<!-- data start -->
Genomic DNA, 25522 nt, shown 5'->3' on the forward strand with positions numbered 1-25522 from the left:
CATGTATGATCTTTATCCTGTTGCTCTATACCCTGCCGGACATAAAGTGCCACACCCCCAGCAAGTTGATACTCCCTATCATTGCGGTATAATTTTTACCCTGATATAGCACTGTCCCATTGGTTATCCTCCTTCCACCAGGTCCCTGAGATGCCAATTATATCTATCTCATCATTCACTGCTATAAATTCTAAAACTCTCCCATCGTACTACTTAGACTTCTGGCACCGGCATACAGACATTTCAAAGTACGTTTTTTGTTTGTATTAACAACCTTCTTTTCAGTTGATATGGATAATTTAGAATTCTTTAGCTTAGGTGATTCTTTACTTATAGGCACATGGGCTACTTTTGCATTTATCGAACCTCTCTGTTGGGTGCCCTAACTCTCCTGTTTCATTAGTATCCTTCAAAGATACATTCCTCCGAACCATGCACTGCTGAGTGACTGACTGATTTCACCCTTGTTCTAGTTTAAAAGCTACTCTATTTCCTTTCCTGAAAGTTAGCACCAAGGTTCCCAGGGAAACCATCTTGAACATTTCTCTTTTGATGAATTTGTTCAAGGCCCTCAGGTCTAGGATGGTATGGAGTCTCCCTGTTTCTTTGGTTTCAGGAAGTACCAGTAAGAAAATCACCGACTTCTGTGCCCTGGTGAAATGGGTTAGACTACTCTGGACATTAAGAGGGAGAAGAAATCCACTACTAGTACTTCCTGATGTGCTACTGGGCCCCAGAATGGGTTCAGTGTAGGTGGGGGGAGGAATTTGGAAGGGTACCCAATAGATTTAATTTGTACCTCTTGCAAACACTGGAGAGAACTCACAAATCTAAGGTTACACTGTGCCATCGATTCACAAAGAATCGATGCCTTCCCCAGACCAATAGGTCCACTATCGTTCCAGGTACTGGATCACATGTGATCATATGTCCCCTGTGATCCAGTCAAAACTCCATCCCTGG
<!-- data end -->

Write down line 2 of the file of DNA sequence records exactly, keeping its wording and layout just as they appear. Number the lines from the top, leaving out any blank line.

CATGTATGATCTTTATCCTGTTGCTCTATACCCTGCCGGACATAAAGTGCCACACCCCCAGCAAGTTGATACTCCCTATCATTGCGGTATAATTTTTACCCTGATATAGCACTGTCCCATTGGTTATCCTCCTTCCACCAGGTCCCTGAGATGCCAATTATATCTATCTCATCATTCACTGCTATAAATTCTAAAACTCTCCCATCGTACTACTTAGACTTCTGGCACCGGCATACAGACATTTCAAAGTACGTTTTTTGTTTGTATTAACAACCTTCTTTTCAGTTGATATGGATAATTTAGAATTCTTTAGCTTAGGTGATTCTTTACTTATAGGCACATGGGCTACTTTTGCATTTATCGAACCTCTCTGTTGGGTGCCCTAACTCTCCTGTTTCATTAGTATCCTTCAAAGATACATTCCTCCGAACCATGCACTGCTGAGTGACTGACTGATTTCACCCTTGTTCTAGTTTAAAAGCTACTCTATTTCCTTTCCTGAAAGTTAGCACCAAGGTTCCCAGGGAAACCATCTTGAACATTTCTCTTTTGATGAATTTGTTCAAGGCCCTCAGGTCTAGGATGGTATGGAGTCTCCCTGTTTCTTTGGTTTCAGGAAGTACCAGTAAGAAAATCACCGACTTCTGTGCCCTGGTGAAATGGGTTAGACTACTCTGGACATTAAGAGGGAGAAGAAATCCACTACTAGTACTTCCTGATGTGCTACTGGGCCCCAGAATGGGTTCAGTGTAGGTGGGGGGAGGAATTTGGAAGGGTACCCAATAGATTTAATTTGTACCTCTTGCAAACACTGGAGAGAACTCACAAATCTAAGGTTACACTGTGCCATCGATTCACAAAGAATCGATGCCTTCCCCAGACCAATAGGTCCACTATCGTTCCAGGTACTGGATCACATGTGATCATATGTCCCCTGTGATCCAGTCAAAACTCCATCCCTGG